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Atmospheric Measurement Techniques An interactive open-access journal of the European Geosciences Union
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Volume 11, issue 7 | Copyright
Atmos. Meas. Tech., 11, 3955-3967, 2018
https://doi.org/10.5194/amt-11-3955-2018
© Author(s) 2018. This work is distributed under
the Creative Commons Attribution 4.0 License.

Research article 06 Jul 2018

Research article | 06 Jul 2018

Comparing OMI-based and EPA AQS in situ NO2 trends: towards understanding surface NOx emission changes

Ruixiong Zhang1, Yuhang Wang1, Charles Smeltzer1, Hang Qu1, William Koshak2, and K. Folkert Boersma3,4 Ruixiong Zhang et al.
  • 1School of Earth and Atmospheric Sciences, Georgia Institute of Technology, Atlanta, Georgia, USA
  • 2NASA-Marshall Space Flight Center, National Space Science & Technology Center, 320 Sparkman Drive, Huntsville, Alabama, USA
  • 3Meteorology and Air Quality Group, Wageningen University, Wageningen, the Netherlands
  • 4Royal Netherlands Meteorological Institute, De Bilt, the Netherlands

Abstract. With the improved spatial resolution of the Ozone Monitoring Instrument (OMI) over earlier instruments and more than 10 years of service, tropospheric NO2 retrievals from OMI have led to many influential studies on the relationships between socioeconomic activities and NOx emissions. Previous studies have shown that the OMI NO2 data show different relative trends compared to in situ measurements. However, the sources of the discrepancies need further investigations. This study focuses on how to appropriately compare relative trends derived from OMI and in situ measurements. We retrieve OMI tropospheric NO2 vertical column densities (VCDs) and obtain the NO2 seasonal trends over the United States, which are compared with coincident in situ surface NO2 measurements from the Air Quality System (AQS) network. The Mann–Kendall method with Sen's slope estimator is applied to derive the NO2 seasonal and annual trends for four regions at coincident sites during 2005–2014. The OMI-based NO2 seasonal relative decreasing trends are generally biased low compared to the in situ trends by up to 3.7%yr−1, except for the underestimation in the US Midwest and Northeast during December, January, and February (DJF). We improve the OMI retrievals for trend analysis by removing the ocean trend, using the Moderate Resolution Imaging Spectroradiometer (MODIS) albedo data in air mass factor (AMF) calculation. We apply a lightning flash filter to exclude lightning-affected data to make proper comparisons. These data processing procedures result in close agreement (within 0.3%yr−1) between in situ and OMI-based NO2 regional annual relative trends. The remaining discrepancies may result from inherent difference between trends of NO2 tropospheric VCDs and surface concentrations, different spatial sampling of the measurements, chemical nonlinearity, and tropospheric NO2 profile changes. We recommend that future studies apply these procedures (ocean trend removal and MODIS albedo update) to ensure the quality of satellite-based NO2 trend analysis and apply the lightning filter in studying surface NOx emission changes using satellite observations and in comparison with the trends derived from in situ NO2 measurements. With these data processing procedures, we derive OMI-based NO2 regional annual relative trends using all available data for the US West (−2.0%±0.3yr−1), Midwest (−1.8%±0.4yr−1), Northeast (−3.1%±0.5yr−1), and South (−0.9%±0.3yr−1). The OMI-based annual mean trend over the contiguous United States is −1.5%±0.2yr−1. It is a factor of 2 lower than that of the AQS in situ data (−3.9%±0.4yr−1); the difference is mainly due to the fact that the locations of AQS sites are concentrated in urban and suburban regions.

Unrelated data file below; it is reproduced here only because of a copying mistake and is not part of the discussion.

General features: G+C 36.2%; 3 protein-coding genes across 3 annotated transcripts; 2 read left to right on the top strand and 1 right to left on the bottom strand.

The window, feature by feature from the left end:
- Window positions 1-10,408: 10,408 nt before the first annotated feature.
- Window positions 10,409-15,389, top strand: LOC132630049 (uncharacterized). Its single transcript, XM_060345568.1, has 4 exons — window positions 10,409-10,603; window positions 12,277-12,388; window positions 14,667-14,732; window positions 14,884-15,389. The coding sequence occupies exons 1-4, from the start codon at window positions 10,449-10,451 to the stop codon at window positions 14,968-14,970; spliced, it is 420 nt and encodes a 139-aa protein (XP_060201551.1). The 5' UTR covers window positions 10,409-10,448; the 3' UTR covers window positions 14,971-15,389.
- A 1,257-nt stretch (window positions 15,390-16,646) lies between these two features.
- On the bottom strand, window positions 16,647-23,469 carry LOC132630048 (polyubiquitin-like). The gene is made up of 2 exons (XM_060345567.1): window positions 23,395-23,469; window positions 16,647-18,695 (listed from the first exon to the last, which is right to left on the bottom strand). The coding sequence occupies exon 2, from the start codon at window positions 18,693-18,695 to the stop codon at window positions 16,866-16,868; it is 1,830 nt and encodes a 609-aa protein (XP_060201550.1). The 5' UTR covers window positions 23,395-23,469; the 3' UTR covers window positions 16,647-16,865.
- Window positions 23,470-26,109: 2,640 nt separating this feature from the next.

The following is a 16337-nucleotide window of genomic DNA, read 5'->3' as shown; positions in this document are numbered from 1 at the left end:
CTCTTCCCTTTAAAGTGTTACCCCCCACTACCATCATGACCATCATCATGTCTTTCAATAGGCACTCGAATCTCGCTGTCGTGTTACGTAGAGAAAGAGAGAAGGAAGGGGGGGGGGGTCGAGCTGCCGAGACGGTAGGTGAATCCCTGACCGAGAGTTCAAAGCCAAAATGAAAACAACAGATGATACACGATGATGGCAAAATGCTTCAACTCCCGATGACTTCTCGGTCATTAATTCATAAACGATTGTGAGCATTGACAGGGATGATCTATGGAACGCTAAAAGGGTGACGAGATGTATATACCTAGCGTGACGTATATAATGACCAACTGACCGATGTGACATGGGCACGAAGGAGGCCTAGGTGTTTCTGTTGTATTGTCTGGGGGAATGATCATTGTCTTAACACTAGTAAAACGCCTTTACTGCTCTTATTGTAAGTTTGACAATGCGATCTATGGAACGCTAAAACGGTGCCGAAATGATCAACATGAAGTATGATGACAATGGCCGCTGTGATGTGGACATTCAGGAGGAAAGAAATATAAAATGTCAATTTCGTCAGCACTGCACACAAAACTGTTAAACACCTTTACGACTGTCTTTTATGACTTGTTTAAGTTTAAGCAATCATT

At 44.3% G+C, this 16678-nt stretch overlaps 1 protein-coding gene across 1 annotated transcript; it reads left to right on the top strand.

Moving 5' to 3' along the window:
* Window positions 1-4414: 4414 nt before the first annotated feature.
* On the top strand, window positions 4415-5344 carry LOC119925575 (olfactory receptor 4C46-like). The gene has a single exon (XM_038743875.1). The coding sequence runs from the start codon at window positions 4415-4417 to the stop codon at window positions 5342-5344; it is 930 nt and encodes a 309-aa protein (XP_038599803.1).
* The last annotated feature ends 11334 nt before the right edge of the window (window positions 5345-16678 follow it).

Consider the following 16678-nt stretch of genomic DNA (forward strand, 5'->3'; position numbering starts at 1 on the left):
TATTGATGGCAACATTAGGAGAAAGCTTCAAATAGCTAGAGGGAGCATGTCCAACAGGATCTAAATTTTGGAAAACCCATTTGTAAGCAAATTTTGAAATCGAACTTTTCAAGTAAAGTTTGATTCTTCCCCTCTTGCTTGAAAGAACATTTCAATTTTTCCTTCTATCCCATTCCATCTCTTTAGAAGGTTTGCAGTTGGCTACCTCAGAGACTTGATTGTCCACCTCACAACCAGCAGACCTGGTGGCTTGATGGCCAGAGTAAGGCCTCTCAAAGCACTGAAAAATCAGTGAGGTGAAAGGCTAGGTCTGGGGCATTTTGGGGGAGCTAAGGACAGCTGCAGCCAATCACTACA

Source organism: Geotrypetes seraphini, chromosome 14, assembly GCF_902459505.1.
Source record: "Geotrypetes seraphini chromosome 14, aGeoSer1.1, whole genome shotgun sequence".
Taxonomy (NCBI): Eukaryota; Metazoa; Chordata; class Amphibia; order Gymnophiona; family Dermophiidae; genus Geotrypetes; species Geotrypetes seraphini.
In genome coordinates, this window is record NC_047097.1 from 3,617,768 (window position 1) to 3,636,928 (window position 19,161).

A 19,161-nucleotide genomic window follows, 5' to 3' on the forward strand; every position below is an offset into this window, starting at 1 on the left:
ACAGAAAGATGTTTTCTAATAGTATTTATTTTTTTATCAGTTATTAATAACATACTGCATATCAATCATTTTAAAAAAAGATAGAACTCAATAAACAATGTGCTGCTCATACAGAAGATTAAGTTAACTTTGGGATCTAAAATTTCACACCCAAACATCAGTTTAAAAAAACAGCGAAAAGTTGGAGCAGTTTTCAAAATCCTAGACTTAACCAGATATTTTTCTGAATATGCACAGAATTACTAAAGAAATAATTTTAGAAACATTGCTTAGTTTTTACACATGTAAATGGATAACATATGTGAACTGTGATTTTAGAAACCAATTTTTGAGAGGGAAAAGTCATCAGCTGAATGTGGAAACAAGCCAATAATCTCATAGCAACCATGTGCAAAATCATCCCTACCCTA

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This study focuses on how to improve OMI NO2 retrievals for trend analysis. We retrieve OMI tropospheric NO2 vertical column densities (VCDs) and obtain the NO2 seasonal trends over the United States, which are compared with coincident in situ surface NO2 measurements from the Air Quality System network. We find that three procedures are essential in comparing both datasets, including the ocean trend removal, the albedo update, and the lightning filter.
This study focuses on how to improve OMI NO2 retrievals for trend analysis. We retrieve OMI...
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